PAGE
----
When the Taliban was ousted in 2001, much of the city of Kabul was in chaos. Security was essential in helping people to resume normal lives. Moreover, the plan to hold democratic elections also required a stable environment. Consequently, in December 2001 an International Security Assistance Force (ISAF) was authorized by the UN to support the Bonn Process.
The ISAF is presently under NATO command. The UK, Turkey, Germany, Canada and 36 other nations have contributed over 47,000 troops.
In Kabul, ISAF works toward stabilizing daily life, reducing crime, training police and assessing basic needs such as schools, medical facilities and water supplies.
Daily city-wide patrols form a large part of ISAF's responsibilities. One third of patrols are performed jointly with Kabul City Police officers. When possible, the international soldiers talk directly with local people, as much to detect needs as to establish trust.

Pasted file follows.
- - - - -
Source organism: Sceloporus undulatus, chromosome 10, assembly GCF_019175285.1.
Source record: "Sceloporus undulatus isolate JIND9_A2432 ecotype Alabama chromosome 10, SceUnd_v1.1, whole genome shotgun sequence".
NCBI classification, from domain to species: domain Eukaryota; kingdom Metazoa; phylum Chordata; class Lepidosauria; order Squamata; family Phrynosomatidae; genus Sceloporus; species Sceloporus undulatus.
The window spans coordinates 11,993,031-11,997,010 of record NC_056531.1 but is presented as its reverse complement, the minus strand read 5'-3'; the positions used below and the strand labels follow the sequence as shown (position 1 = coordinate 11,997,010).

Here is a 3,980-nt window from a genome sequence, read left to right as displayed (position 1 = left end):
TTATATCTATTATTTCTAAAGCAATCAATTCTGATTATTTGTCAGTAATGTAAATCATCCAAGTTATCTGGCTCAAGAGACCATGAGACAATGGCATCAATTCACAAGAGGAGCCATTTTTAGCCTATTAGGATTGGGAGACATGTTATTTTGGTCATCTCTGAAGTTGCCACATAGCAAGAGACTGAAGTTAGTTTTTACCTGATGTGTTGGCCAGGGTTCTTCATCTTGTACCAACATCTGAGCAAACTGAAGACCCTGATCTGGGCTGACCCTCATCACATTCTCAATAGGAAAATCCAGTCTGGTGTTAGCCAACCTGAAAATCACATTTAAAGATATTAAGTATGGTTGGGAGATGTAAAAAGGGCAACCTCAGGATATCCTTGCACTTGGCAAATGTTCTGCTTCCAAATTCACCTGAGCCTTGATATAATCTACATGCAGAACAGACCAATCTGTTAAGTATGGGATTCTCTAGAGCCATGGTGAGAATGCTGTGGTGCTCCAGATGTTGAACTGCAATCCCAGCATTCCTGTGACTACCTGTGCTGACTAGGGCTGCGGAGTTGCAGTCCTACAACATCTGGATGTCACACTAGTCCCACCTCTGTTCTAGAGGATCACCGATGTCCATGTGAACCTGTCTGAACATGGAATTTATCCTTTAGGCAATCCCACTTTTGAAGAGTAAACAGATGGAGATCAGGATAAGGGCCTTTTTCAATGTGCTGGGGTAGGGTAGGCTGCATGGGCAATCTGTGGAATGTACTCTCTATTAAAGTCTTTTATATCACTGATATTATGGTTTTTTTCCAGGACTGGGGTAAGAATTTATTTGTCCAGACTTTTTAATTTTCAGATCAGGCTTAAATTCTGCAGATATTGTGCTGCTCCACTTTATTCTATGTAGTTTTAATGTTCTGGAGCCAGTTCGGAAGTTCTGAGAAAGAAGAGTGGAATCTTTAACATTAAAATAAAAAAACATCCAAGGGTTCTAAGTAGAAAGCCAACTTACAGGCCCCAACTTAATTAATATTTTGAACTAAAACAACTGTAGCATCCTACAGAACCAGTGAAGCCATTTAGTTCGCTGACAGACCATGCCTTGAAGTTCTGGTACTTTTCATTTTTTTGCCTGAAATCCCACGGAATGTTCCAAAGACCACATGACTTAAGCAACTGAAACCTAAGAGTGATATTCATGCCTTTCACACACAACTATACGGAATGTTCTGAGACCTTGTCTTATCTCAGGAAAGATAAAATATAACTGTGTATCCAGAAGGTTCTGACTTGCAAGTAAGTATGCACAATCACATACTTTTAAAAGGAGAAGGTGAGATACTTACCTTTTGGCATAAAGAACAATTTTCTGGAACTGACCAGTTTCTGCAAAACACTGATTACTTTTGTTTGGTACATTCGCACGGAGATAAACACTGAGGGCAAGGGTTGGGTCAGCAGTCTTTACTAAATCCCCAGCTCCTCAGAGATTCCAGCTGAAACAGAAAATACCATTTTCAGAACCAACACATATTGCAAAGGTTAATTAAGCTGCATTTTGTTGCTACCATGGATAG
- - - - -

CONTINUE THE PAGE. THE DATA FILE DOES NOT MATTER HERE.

ISAF also cooperates with the local population and authorities by running Civil Military Cooperation projects. Troops assess existing infrastructure, then engage local contractors to rebuild.
Initially, ISAF operations were limited to Kabul and its vicinity. Since 2003, however, the military component of several Provincial Reconstruction Teams (PRTs) has been integrated into the ISAF chain of command, making it active in other regions of the country.
Before the international force leaves the country, the new Afghan National Army (ANA) is expected to become capable of assuring national security. At present, the ANA and ISAF coordinate their efforts. For example, on August 15, 2004, ANA troops intervened in factional conflict between warlords near Herat. Resolving the conflict was the ANA's job; ISAF helped by airlifting Afghan troops to the region.